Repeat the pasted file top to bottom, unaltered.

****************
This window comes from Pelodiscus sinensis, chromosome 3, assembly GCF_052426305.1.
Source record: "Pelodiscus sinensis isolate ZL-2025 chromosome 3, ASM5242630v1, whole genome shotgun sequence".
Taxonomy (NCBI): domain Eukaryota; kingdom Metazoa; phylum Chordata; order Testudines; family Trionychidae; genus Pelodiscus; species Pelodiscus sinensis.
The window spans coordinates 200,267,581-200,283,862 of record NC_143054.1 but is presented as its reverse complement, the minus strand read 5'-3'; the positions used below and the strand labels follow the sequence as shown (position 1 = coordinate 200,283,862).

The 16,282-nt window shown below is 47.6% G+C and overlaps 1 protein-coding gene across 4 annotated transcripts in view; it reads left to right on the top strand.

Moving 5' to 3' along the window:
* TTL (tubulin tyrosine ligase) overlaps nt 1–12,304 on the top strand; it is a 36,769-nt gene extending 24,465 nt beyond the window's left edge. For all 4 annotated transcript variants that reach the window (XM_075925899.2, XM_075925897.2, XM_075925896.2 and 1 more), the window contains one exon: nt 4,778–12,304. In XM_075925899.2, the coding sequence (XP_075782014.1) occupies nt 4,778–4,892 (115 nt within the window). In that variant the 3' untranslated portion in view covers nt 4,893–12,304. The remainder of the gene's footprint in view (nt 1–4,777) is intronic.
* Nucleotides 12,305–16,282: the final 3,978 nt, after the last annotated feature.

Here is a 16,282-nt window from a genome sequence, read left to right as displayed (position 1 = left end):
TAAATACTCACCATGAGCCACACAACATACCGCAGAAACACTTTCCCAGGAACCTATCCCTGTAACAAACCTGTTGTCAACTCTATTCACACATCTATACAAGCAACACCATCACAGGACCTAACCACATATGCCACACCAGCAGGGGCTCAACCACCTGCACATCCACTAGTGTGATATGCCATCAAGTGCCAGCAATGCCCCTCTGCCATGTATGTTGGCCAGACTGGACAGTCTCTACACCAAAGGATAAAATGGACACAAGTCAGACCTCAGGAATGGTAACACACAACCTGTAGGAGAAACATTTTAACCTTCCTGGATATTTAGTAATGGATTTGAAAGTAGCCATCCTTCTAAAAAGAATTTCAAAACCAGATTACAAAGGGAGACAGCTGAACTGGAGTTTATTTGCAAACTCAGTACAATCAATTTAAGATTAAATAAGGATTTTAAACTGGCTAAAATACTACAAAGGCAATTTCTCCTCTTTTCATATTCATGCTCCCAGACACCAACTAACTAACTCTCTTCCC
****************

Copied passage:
This window comes from Pelodiscus sinensis, chromosome 3, assembly GCF_052426305.1.
Source record: "Pelodiscus sinensis isolate ZL-2025 chromosome 3, ASM5242630v1, whole genome shotgun sequence".
Taxonomy (NCBI): domain Eukaryota; kingdom Metazoa; phylum Chordata; order Testudines; family Trionychidae; genus Pelodiscus; species Pelodiscus sinensis.
The window spans coordinates 200,267,581-200,283,862 of record NC_143054.1 but is presented as its reverse complement, the minus strand read 5'-3'; the positions used below and the strand labels follow the sequence as shown (position 1 = coordinate 200,283,862).

The 16,282-nt window shown below is 47.6% G+C and overlaps 1 protein-coding gene across 4 annotated transcripts in view; it reads left to right on the top strand.

Moving 5' to 3' along the window:
* TTL (tubulin tyrosine ligase) overlaps nt 1–12,304 on the top strand; it is a 36,769-nt gene extending 24,465 nt beyond the window's left edge. For all 4 annotated transcript variants that reach the window (XM_075925899.2, XM_075925897.2, XM_075925896.2 and 1 more), the window contains one exon: nt 4,778–12,304. In XM_075925899.2, the coding sequence (XP_075782014.1) occupies nt 4,778–4,892 (115 nt within the window). In that variant the 3' untranslated portion in view covers nt 4,893–12,304. The remainder of the gene's footprint in view (nt 1–4,777) is intronic.
* Nucleotides 12,305–16,282: the final 3,978 nt, after the last annotated feature.

Here is a 16,282-nt window from a genome sequence, read left to right as displayed (position 1 = left end):
TAAATACTCACCATGAGCCACACAACATACCGCAGAAACACTTTCCCAGGAACCTATCCCTGTAACAAACCTGTTGTCAACTCTATTCACACATCTATACAAGCAACACCATCACAGGACCTAACCACATATGCCACACCAGCAGGGGCTCAACCACCTGCACATCCACTAGTGTGATATGCCATCAAGTGCCAGCAATGCCCCTCTGCCATGTATGTTGGCCAGACTGGACAGTCTCTACACCAAAGGATAAAATGGACACAAGTCAGACCTCAGGAATGGTAACACACAACCTGTAGGAGAAACATTTTAACCTTCCTGGATATTTAGTAATGGATTTGAAAGTAGCCATCCTTCTAAAAAGAATTTCAAAACCAGATTACAAAGGGAGACAGCTGAACTGGAGTTTATTTGCAAACTCAGTACAATCAATTTAAGATTAAATAAGGATTTTAAACTGGCTAAAATACTACAAAGGCAATTTCTCCTCTTTTCATATTCATGCTCCCAGACACCAACTAACTAACTCTCTTCCC